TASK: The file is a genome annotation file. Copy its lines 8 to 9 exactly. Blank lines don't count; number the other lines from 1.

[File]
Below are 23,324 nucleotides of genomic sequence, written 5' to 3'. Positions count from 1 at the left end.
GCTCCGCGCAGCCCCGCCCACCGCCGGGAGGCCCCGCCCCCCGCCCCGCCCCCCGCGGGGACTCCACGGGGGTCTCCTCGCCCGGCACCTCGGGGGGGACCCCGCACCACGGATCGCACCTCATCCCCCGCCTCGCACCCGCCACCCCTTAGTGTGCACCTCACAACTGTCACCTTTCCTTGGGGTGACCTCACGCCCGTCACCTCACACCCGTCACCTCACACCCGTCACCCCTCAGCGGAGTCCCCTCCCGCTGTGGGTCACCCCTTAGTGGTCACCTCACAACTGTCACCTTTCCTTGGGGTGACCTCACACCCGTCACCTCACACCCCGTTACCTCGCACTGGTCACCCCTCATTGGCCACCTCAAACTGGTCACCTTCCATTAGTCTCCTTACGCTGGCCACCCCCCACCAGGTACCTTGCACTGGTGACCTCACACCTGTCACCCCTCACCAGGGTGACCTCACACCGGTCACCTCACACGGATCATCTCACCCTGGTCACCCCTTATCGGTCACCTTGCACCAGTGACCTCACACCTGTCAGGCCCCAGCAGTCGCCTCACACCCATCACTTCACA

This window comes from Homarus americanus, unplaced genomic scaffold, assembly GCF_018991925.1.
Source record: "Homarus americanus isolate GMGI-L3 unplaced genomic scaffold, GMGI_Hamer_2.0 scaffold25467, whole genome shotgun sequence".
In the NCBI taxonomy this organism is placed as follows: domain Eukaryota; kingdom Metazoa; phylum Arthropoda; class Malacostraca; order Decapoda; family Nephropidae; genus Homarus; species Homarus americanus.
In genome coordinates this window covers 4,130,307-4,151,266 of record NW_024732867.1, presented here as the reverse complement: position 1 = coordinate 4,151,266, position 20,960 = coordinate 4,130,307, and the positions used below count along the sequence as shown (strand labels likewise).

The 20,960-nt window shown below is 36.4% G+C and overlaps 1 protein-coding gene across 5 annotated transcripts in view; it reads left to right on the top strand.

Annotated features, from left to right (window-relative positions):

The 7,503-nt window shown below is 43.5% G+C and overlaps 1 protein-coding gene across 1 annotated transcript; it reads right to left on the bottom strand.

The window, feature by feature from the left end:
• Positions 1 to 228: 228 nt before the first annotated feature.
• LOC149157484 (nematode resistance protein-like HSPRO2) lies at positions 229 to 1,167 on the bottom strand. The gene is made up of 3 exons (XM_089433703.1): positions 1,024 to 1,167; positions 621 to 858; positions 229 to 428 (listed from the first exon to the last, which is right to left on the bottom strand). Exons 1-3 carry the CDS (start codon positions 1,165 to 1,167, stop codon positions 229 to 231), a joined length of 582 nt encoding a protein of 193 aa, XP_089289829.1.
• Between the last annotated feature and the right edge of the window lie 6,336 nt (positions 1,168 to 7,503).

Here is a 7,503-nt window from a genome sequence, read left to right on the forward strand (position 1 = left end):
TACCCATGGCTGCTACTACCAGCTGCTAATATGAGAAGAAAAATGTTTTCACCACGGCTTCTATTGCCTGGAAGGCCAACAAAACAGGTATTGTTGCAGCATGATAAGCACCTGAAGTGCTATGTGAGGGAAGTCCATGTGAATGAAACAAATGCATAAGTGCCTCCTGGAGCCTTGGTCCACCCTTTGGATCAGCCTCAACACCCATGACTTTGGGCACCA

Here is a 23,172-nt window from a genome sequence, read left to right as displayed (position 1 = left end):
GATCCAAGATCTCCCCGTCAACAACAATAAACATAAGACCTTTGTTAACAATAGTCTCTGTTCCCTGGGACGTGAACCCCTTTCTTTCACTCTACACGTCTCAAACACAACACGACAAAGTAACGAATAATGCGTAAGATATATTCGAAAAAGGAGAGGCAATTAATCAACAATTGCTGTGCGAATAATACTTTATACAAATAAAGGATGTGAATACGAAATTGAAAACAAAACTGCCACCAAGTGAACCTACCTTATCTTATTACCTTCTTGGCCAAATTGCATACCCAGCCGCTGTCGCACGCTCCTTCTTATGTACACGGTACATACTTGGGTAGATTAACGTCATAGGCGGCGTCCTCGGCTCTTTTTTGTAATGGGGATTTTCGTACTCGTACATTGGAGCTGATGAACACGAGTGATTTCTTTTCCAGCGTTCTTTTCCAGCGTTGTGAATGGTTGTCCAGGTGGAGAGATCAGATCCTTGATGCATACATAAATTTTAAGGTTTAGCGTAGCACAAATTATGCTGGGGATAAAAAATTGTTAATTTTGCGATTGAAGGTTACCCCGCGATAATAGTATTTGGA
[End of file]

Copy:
Annotated features, from left to right (window-relative positions):

The 7,503-nt window shown below is 43.5% G+C and overlaps 1 protein-coding gene across 1 annotated transcript; it reads right to left on the bottom strand.